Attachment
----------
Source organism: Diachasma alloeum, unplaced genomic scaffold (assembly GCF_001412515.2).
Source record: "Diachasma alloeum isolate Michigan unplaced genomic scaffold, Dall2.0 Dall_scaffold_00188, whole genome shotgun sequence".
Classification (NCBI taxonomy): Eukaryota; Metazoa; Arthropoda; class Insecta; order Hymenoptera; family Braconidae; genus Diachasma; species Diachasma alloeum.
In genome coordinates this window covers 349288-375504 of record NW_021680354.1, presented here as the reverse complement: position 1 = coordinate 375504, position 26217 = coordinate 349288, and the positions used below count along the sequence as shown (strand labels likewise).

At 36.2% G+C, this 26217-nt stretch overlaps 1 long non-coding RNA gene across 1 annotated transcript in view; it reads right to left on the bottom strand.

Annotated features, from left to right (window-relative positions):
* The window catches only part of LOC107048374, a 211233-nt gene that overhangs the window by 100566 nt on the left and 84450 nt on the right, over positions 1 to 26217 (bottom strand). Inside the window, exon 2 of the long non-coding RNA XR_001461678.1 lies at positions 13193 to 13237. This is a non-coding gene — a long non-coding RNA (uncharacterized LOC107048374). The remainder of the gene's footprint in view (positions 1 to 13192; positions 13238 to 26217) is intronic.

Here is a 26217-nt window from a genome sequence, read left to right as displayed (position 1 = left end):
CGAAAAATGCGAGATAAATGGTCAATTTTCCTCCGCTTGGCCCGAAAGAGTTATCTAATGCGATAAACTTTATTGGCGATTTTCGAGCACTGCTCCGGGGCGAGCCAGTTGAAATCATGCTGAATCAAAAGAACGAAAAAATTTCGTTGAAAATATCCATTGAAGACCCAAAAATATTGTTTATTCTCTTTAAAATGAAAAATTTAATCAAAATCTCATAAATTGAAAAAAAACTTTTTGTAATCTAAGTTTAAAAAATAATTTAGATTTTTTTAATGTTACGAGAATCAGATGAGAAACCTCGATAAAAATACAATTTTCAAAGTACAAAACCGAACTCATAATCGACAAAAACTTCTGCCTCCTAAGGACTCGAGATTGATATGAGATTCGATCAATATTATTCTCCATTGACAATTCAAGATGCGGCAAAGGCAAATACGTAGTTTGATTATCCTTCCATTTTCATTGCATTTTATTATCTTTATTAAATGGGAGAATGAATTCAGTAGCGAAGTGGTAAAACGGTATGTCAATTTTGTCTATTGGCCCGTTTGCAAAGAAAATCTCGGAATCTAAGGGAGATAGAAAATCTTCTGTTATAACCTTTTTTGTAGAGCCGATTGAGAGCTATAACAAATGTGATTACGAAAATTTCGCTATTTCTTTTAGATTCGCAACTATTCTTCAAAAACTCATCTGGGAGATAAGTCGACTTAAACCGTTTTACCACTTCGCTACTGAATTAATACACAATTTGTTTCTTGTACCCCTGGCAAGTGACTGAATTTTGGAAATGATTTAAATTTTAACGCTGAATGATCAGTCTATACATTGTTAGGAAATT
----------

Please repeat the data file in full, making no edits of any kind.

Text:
Source organism: Diachasma alloeum, unplaced genomic scaffold (assembly GCF_001412515.2).
Source record: "Diachasma alloeum isolate Michigan unplaced genomic scaffold, Dall2.0 Dall_scaffold_00188, whole genome shotgun sequence".
Classification (NCBI taxonomy): Eukaryota; Metazoa; Arthropoda; class Insecta; order Hymenoptera; family Braconidae; genus Diachasma; species Diachasma alloeum.
In genome coordinates this window covers 349288-375504 of record NW_021680354.1, presented here as the reverse complement: position 1 = coordinate 375504, position 26217 = coordinate 349288, and the positions used below count along the sequence as shown (strand labels likewise).

At 36.2% G+C, this 26217-nt stretch overlaps 1 long non-coding RNA gene across 1 annotated transcript in view; it reads right to left on the bottom strand.

Annotated features, from left to right (window-relative positions):
* The window catches only part of LOC107048374, a 211233-nt gene that overhangs the window by 100566 nt on the left and 84450 nt on the right, over positions 1 to 26217 (bottom strand). Inside the window, exon 2 of the long non-coding RNA XR_001461678.1 lies at positions 13193 to 13237. This is a non-coding gene — a long non-coding RNA (uncharacterized LOC107048374). The remainder of the gene's footprint in view (positions 1 to 13192; positions 13238 to 26217) is intronic.

Here is a 26217-nt window from a genome sequence, read left to right as displayed (position 1 = left end):
CGAAAAATGCGAGATAAATGGTCAATTTTCCTCCGCTTGGCCCGAAAGAGTTATCTAATGCGATAAACTTTATTGGCGATTTTCGAGCACTGCTCCGGGGCGAGCCAGTTGAAATCATGCTGAATCAAAAGAACGAAAAAATTTCGTTGAAAATATCCATTGAAGACCCAAAAATATTGTTTATTCTCTTTAAAATGAAAAATTTAATCAAAATCTCATAAATTGAAAAAAAACTTTTTGTAATCTAAGTTTAAAAAATAATTTAGATTTTTTTAATGTTACGAGAATCAGATGAGAAACCTCGATAAAAATACAATTTTCAAAGTACAAAACCGAACTCATAATCGACAAAAACTTCTGCCTCCTAAGGACTCGAGATTGATATGAGATTCGATCAATATTATTCTCCATTGACAATTCAAGATGCGGCAAAGGCAAATACGTAGTTTGATTATCCTTCCATTTTCATTGCATTTTATTATCTTTATTAAATGGGAGAATGAATTCAGTAGCGAAGTGGTAAAACGGTATGTCAATTTTGTCTATTGGCCCGTTTGCAAAGAAAATCTCGGAATCTAAGGGAGATAGAAAATCTTCTGTTATAACCTTTTTTGTAGAGCCGATTGAGAGCTATAACAAATGTGATTACGAAAATTTCGCTATTTCTTTTAGATTCGCAACTATTCTTCAAAAACTCATCTGGGAGATAAGTCGACTTAAACCGTTTTACCACTTCGCTACTGAATTAATACACAATTTGTTTCTTGTACCCCTGGCAAGTGACTGAATTTTGGAAATGATTTAAATTTTAACGCTGAATGATCAGTCTATACATTGTTAGGAAATT